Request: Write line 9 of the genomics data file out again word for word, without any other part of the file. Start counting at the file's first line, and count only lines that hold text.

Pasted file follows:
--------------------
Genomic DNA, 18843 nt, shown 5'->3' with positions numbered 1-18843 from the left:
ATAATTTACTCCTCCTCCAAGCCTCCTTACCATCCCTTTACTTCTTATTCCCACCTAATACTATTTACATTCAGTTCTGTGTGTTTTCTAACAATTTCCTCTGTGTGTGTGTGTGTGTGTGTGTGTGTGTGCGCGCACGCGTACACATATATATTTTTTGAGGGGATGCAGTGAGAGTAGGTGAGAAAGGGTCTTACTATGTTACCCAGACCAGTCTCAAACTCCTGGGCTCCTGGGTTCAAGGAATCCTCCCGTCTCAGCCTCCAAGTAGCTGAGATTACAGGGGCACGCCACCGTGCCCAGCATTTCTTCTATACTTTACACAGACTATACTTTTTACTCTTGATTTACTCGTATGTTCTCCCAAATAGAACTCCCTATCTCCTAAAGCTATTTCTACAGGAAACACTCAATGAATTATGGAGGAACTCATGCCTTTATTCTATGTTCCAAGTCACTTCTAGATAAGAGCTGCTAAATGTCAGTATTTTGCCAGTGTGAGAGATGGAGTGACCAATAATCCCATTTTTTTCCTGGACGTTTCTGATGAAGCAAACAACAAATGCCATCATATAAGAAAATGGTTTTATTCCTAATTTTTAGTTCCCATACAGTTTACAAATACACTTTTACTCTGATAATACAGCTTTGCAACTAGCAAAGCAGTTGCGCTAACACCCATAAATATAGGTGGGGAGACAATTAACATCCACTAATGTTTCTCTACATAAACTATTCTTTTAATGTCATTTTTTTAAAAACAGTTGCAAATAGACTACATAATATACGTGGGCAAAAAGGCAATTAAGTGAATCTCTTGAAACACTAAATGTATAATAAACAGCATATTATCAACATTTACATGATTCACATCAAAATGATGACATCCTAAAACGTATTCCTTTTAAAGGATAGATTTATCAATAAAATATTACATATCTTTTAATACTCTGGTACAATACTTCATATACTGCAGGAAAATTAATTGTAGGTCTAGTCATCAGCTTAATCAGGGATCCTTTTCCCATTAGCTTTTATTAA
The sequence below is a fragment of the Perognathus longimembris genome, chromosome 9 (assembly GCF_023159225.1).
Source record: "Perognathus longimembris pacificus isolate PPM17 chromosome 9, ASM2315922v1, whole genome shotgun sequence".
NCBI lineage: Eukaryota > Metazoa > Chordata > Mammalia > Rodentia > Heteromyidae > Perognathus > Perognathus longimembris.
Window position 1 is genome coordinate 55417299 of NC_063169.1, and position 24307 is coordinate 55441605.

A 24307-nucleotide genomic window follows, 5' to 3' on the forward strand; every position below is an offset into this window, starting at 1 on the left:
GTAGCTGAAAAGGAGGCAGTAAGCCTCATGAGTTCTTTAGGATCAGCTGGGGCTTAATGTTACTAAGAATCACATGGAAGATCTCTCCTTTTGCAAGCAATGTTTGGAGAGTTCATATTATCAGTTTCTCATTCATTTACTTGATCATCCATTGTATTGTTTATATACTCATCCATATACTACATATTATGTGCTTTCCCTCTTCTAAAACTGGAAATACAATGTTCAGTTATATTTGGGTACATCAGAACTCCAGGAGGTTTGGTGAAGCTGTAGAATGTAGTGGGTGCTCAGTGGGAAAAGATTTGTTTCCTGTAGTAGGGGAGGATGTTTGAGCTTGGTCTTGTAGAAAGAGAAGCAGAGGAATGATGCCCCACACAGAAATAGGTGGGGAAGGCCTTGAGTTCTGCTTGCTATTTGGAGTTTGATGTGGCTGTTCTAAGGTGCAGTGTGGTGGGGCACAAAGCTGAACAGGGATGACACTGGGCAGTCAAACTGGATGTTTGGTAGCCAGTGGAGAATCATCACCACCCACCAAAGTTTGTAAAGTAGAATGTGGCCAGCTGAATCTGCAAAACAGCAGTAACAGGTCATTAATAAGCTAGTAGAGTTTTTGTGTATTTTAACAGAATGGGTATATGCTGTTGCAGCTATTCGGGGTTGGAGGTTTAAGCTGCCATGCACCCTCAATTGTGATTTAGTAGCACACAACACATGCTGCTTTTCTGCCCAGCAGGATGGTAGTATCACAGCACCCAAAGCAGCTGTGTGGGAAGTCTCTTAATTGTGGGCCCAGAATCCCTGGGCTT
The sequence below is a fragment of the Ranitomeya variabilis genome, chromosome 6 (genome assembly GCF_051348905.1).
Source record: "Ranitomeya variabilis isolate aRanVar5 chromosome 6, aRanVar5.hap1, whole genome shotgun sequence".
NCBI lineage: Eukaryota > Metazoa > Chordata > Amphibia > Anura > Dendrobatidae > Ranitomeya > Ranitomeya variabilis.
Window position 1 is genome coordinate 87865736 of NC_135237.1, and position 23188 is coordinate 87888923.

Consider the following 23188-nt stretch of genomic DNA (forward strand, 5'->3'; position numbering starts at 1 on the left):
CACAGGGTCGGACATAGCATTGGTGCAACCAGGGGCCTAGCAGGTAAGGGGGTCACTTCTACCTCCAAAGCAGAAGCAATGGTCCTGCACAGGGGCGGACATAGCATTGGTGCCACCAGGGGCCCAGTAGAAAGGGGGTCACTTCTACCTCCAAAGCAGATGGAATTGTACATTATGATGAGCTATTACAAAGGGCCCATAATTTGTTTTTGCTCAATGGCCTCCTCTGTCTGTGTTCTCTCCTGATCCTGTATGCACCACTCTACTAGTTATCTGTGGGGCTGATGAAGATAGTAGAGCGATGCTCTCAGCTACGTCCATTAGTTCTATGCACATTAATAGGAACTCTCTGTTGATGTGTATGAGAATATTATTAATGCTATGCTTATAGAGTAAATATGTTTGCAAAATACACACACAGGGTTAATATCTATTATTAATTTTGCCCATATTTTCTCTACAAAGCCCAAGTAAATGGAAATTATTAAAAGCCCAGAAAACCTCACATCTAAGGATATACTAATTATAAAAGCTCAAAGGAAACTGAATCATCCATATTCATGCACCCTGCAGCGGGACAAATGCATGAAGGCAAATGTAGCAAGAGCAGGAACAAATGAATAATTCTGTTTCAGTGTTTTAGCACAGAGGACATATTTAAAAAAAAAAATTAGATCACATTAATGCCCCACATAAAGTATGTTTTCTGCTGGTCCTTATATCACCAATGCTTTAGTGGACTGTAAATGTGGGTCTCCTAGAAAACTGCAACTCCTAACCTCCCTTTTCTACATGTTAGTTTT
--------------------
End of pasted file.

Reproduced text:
The sequence below is a fragment of the Ranitomeya variabilis genome, chromosome 6 (genome assembly GCF_051348905.1).